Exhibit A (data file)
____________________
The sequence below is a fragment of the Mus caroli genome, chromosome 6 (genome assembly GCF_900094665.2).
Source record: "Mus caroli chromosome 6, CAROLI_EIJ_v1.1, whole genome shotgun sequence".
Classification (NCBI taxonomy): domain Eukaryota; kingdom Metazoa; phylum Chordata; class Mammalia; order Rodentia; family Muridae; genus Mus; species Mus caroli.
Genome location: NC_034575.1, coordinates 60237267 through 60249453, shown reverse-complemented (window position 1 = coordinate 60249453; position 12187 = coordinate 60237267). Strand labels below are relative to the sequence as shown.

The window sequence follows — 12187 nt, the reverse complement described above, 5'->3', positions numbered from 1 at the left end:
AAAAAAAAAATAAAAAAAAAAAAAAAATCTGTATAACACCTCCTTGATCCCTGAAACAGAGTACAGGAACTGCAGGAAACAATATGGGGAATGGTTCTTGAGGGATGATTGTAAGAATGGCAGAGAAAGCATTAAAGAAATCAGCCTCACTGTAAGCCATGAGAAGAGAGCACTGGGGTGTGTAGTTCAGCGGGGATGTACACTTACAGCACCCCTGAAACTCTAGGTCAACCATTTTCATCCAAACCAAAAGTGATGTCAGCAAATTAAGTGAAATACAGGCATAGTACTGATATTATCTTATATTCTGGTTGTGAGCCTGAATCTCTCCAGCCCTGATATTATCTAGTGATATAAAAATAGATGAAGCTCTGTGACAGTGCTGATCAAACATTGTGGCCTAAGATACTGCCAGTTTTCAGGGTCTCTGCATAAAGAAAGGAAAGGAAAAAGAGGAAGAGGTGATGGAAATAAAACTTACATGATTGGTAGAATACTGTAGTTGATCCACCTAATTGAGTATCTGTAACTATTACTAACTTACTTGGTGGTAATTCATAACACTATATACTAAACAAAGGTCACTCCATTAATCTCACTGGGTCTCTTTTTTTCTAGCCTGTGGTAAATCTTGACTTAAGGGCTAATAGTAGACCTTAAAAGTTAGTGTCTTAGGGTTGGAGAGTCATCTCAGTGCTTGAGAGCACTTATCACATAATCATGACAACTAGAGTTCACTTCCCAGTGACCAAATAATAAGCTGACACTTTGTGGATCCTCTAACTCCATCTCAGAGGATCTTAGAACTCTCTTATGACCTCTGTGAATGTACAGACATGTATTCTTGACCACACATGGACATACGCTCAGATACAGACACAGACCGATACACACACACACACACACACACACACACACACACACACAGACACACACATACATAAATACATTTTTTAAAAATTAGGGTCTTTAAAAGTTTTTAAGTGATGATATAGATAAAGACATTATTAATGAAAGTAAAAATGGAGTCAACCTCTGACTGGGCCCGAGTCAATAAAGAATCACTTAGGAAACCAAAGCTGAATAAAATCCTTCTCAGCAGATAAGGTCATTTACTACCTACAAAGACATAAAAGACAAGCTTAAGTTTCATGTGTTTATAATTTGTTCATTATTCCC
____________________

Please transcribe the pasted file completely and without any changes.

The sequence below is a fragment of the Mus caroli genome, chromosome 6 (genome assembly GCF_900094665.2).
Source record: "Mus caroli chromosome 6, CAROLI_EIJ_v1.1, whole genome shotgun sequence".
Classification (NCBI taxonomy): domain Eukaryota; kingdom Metazoa; phylum Chordata; class Mammalia; order Rodentia; family Muridae; genus Mus; species Mus caroli.
Genome location: NC_034575.1, coordinates 60237267 through 60249453, shown reverse-complemented (window position 1 = coordinate 60249453; position 12187 = coordinate 60237267). Strand labels below are relative to the sequence as shown.

The window sequence follows — 12187 nt, the reverse complement described above, 5'->3', positions numbered from 1 at the left end:
AAAAAAAAAATAAAAAAAAAAAAAAAATCTGTATAACACCTCCTTGATCCCTGAAACAGAGTACAGGAACTGCAGGAAACAATATGGGGAATGGTTCTTGAGGGATGATTGTAAGAATGGCAGAGAAAGCATTAAAGAAATCAGCCTCACTGTAAGCCATGAGAAGAGAGCACTGGGGTGTGTAGTTCAGCGGGGATGTACACTTACAGCACCCCTGAAACTCTAGGTCAACCATTTTCATCCAAACCAAAAGTGATGTCAGCAAATTAAGTGAAATACAGGCATAGTACTGATATTATCTTATATTCTGGTTGTGAGCCTGAATCTCTCCAGCCCTGATATTATCTAGTGATATAAAAATAGATGAAGCTCTGTGACAGTGCTGATCAAACATTGTGGCCTAAGATACTGCCAGTTTTCAGGGTCTCTGCATAAAGAAAGGAAAGGAAAAAGAGGAAGAGGTGATGGAAATAAAACTTACATGATTGGTAGAATACTGTAGTTGATCCACCTAATTGAGTATCTGTAACTATTACTAACTTACTTGGTGGTAATTCATAACACTATATACTAAACAAAGGTCACTCCATTAATCTCACTGGGTCTCTTTTTTTCTAGCCTGTGGTAAATCTTGACTTAAGGGCTAATAGTAGACCTTAAAAGTTAGTGTCTTAGGGTTGGAGAGTCATCTCAGTGCTTGAGAGCACTTATCACATAATCATGACAACTAGAGTTCACTTCCCAGTGACCAAATAATAAGCTGACACTTTGTGGATCCTCTAACTCCATCTCAGAGGATCTTAGAACTCTCTTATGACCTCTGTGAATGTACAGACATGTATTCTTGACCACACATGGACATACGCTCAGATACAGACACAGACCGATACACACACACACACACACACACACACACACACACACACAGACACACACATACATAAATACATTTTTTAAAAATTAGGGTCTTTAAAAGTTTTTAAGTGATGATATAGATAAAGACATTATTAATGAAAGTAAAAATGGAGTCAACCTCTGACTGGGCCCGAGTCAATAAAGAATCACTTAGGAAACCAAAGCTGAATAAAATCCTTCTCAGCAGATAAGGTCATTTACTACCTACAAAGACATAAAAGACAAGCTTAAGTTTCATGTGTTTATAATTTGTTCATTATTCCC